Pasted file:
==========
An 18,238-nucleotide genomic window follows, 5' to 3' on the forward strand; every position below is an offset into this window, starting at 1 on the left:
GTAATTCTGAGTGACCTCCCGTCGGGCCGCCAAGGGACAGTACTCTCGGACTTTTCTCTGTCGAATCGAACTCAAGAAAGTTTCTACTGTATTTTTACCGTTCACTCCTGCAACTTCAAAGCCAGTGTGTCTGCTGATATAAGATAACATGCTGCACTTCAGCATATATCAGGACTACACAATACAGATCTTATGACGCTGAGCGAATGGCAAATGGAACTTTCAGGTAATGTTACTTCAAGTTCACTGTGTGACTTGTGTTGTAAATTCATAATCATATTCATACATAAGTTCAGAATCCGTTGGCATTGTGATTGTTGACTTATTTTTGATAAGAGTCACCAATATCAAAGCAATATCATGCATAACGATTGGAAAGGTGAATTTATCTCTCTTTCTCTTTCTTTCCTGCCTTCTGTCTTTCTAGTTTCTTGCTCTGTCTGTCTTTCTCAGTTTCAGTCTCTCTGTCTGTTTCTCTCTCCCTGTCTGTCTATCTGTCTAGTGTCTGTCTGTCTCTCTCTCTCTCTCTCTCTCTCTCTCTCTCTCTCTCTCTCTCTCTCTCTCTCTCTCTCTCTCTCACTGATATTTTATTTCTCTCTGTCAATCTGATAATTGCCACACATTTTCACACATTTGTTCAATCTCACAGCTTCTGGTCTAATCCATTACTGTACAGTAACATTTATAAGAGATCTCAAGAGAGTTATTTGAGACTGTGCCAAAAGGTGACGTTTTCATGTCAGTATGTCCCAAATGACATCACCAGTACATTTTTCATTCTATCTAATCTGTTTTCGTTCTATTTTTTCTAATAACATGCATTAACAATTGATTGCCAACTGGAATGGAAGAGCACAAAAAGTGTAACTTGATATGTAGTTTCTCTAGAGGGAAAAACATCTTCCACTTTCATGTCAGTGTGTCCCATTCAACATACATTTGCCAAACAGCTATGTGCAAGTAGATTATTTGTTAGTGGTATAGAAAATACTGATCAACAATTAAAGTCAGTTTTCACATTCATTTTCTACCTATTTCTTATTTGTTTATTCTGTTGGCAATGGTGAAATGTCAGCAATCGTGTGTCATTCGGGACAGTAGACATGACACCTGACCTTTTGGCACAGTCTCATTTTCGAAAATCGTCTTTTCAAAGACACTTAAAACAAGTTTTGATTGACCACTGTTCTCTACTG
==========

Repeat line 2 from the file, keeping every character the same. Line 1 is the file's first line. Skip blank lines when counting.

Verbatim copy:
GTAATTCTGAGTGACCTCCCGTCGGGCCGCCAAGGGACAGTACTCTCGGACTTTTCTCTGTCGAATCGAACTCAAGAAAGTTTCTACTGTATTTTTACCGTTCACTCCTGCAACTTCAAAGCCAGTGTGTCTGCTGATATAAGATAACATGCTGCACTTCAGCATATATCAGGACTACACAATACAGATCTTATGACGCTGAGCGAATGGCAAATGGAACTTTCAGGTAATGTTACTTCAAGTTCACTGTGTGACTTGTGTTGTAAATTCATAATCATATTCATACATAAGTTCAGAATCCGTTGGCATTGTGATTGTTGACTTATTTTTGATAAGAGTCACCAATATCAAAGCAATATCATGCATAACGATTGGAAAGGTGAATTTATCTCTCTTTCTCTTTCTTTCCTGCCTTCTGTCTTTCTAGTTTCTTGCTCTGTCTGTCTTTCTCAGTTTCAGTCTCTCTGTCTGTTTCTCTCTCCCTGTCTGTCTATCTGTCTAGTGTCTGTCTGTCTCTCTCTCTCTCTCTCTCTCTCTCTCTCTCTCTCTCTCTCTCTCTCTCTCTCTCTCTCTCTCTCACTGATATTTTATTTCTCTCTGTCAATCTGATAATTGCCACACATTTTCACACATTTGTTCAATCTCACAGCTTCTGGTCTAATCCATTACTGTACAGTAACATTTATAAGAGATCTCAAGAGAGTTATTTGAGACTGTGCCAAAAGGTGACGTTTTCATGTCAGTATGTCCCAAATGACATCACCAGTACATTTTTCATTCTATCTAATCTGTTTTCGTTCTATTTTTTCTAATAACATGCATTAACAATTGATTGCCAACTGGAATGGAAGAGCACAAAAAGTGTAACTTGATATGTAGTTTCTCTAGAGGGAAAAACATCTTCCACTTTCATGTCAGTGTGTCCCATTCAACATACATTTGCCAAACAGCTATGTGCAAGTAGATTATTTGTTAGTGGTATAGAAAATACTGATCAACAATTAAAGTCAGTTTTCACATTCATTTTCTACCTATTTCTTATTTGTTTATTCTGTTGGCAATGGTGAAATGTCAGCAATCGTGTGTCATTCGGGACAGTAGACATGACACCTGACCTTTTGGCACAGTCTCATTTTCGAAAATCGTCTTTTCAAAGACACTTAAAACAAGTTTTGATTGACCACTGTTCTCTACTG